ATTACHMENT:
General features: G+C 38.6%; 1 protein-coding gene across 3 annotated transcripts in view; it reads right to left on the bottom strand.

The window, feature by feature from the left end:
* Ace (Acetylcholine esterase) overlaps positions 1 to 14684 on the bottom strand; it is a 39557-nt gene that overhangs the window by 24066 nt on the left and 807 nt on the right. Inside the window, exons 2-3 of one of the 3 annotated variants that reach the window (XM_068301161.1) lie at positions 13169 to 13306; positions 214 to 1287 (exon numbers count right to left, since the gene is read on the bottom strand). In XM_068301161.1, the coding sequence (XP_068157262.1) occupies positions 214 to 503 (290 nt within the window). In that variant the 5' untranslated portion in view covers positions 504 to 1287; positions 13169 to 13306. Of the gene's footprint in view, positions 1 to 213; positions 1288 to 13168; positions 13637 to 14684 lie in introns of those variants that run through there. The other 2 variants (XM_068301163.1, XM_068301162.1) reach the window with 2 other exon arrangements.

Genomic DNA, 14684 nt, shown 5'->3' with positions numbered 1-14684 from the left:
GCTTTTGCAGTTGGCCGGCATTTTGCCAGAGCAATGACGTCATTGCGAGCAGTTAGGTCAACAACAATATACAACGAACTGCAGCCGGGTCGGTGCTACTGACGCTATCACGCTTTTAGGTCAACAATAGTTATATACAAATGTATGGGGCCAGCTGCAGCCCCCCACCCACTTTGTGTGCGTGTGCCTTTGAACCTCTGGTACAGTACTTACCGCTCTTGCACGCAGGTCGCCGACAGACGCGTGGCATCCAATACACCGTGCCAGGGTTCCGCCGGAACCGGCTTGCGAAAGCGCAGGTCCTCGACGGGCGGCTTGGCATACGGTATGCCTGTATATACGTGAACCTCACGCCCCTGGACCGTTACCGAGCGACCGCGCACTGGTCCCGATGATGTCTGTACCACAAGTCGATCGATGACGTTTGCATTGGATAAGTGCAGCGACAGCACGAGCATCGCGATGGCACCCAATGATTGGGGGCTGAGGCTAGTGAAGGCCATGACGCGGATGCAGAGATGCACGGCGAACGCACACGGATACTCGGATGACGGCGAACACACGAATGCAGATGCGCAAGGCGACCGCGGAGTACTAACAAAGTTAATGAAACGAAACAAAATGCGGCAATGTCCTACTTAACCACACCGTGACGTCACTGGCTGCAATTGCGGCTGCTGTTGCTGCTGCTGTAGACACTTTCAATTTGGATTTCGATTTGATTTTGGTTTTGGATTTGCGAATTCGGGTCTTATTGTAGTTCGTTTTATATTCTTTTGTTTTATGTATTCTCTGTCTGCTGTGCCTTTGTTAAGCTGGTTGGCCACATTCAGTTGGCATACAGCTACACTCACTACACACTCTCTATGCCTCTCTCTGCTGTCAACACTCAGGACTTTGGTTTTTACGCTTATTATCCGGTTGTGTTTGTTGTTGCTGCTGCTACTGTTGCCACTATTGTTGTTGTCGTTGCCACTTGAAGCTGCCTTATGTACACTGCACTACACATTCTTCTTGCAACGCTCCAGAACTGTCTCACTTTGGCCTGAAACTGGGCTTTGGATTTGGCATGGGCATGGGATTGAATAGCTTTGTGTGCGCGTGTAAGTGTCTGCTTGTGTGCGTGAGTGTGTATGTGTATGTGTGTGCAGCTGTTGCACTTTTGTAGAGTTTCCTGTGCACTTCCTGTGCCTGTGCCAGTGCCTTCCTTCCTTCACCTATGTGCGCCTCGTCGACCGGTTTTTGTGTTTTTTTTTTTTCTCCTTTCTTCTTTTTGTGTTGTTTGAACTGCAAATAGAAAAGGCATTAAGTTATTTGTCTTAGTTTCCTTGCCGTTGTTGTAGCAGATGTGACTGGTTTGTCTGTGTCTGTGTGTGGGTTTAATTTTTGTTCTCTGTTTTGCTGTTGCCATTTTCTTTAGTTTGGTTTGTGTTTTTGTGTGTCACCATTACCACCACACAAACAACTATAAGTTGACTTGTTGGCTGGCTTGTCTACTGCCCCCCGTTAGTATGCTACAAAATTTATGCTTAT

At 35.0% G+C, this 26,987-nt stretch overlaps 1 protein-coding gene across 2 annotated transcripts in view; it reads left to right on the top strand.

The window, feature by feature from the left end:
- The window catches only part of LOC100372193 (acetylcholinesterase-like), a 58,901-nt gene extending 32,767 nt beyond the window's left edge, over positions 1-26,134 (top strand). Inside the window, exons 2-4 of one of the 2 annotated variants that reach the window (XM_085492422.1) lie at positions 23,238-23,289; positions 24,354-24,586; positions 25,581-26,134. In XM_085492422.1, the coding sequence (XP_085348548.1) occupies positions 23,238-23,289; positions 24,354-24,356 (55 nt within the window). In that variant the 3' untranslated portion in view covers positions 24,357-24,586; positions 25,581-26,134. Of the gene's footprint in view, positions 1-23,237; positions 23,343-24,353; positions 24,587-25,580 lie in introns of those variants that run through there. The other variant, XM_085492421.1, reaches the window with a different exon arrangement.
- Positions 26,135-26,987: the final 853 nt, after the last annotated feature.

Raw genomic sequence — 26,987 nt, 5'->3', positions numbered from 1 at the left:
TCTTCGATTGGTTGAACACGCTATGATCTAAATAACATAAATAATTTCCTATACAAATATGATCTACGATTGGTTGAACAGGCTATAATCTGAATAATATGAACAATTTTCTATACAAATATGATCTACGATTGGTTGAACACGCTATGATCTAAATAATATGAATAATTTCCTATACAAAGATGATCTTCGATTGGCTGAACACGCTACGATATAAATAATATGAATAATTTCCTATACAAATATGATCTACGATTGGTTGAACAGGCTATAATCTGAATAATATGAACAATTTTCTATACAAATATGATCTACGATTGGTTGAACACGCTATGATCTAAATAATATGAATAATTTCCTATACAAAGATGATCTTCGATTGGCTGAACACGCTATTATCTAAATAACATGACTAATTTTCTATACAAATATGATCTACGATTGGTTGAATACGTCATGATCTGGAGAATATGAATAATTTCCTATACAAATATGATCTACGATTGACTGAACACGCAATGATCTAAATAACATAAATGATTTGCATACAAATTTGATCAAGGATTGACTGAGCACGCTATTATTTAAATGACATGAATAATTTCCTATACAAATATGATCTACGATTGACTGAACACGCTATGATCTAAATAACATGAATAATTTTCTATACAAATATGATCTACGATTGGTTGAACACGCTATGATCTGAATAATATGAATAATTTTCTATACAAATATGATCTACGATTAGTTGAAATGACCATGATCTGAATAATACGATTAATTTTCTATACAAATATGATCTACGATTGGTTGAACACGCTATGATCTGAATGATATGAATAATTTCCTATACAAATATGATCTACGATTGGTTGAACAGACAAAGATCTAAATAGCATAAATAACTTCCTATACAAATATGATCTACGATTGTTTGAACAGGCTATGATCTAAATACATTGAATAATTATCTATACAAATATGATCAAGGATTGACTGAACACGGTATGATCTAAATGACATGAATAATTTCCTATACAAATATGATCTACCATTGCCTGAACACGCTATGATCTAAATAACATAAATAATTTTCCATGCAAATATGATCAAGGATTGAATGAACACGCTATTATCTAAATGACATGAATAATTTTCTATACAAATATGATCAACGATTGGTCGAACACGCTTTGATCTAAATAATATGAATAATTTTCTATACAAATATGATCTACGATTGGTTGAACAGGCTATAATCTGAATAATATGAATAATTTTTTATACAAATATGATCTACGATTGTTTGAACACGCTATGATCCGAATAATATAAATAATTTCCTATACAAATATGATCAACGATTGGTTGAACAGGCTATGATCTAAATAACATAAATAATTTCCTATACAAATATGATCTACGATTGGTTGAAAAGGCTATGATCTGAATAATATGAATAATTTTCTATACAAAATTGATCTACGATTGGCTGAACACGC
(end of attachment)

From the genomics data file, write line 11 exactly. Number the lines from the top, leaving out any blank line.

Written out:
TCTTCGATTGGTTGAACACGCTATGATCTAAATAACATAAATAATTTCCTATACAAATATGATCTACGATTGGTTGAACAGGCTATAATCTGAATAATATGAACAATTTTCTATACAAATATGATCTACGATTGGTTGAACACGCTATGATCTAAATAATATGAATAATTTCCTATACAAAGATGATCTTCGATTGGCTGAACACGCTACGATATAAATAATATGAATAATTTCCTATACAAATATGATCTACGATTGGTTGAACAGGCTATAATCTGAATAATATGAACAATTTTCTATACAAATATGATCTACGATTGGTTGAACACGCTATGATCTAAATAATATGAATAATTTCCTATACAAAGATGATCTTCGATTGGCTGAACACGCTATTATCTAAATAACATGACTAATTTTCTATACAAATATGATCTACGATTGGTTGAATACGTCATGATCTGGAGAATATGAATAATTTCCTATACAAATATGATCTACGATTGACTGAACACGCAATGATCTAAATAACATAAATGATTTGCATACAAATTTGATCAAGGATTGACTGAGCACGCTATTATTTAAATGACATGAATAATTTCCTATACAAATATGATCTACGATTGACTGAACACGCTATGATCTAAATAACATGAATAATTTTCTATACAAATATGATCTACGATTGGTTGAACACGCTATGATCTGAATAATATGAATAATTTTCTATACAAATATGATCTACGATTAGTTGAAATGACCATGATCTGAATAATACGATTAATTTTCTATACAAATATGATCTACGATTGGTTGAACACGCTATGATCTGAATGATATGAATAATTTCCTATACAAATATGATCTACGATTGGTTGAACAGACAAAGATCTAAATAGCATAAATAACTTCCTATACAAATATGATCTACGATTGTTTGAACAGGCTATGATCTAAATACATTGAATAATTATCTATACAAATATGATCAAGGATTGACTGAACACGGTATGATCTAAATGACATGAATAATTTCCTATACAAATATGATCTACCATTGCCTGAACACGCTATGATCTAAATAACATAAATAATTTTCCATGCAAATATGATCAAGGATTGAATGAACACGCTATTATCTAAATGACATGAATAATTTTCTATACAAATATGATCAACGATTGGTCGAACACGCTTTGATCTAAATAATATGAATAATTTTCTATACAAATATGATCTACGATTGGTTGAACAGGCTATAATCTGAATAATATGAATAATTTTTTATACAAATATGATCTACGATTGTTTGAACACGCTATGATCCGAATAATATAAATAATTTCCTATACAAATATGATCAACGATTGGTTGAACAGGCTATGATCTAAATAACATAAATAATTTCCTATACAAATATGATCTACGATTGGTTGAAAAGGCTATGATCTGAATAATATGAATAATTTTCTATACAAAATTGATCTACGATTGGCTGAACACGC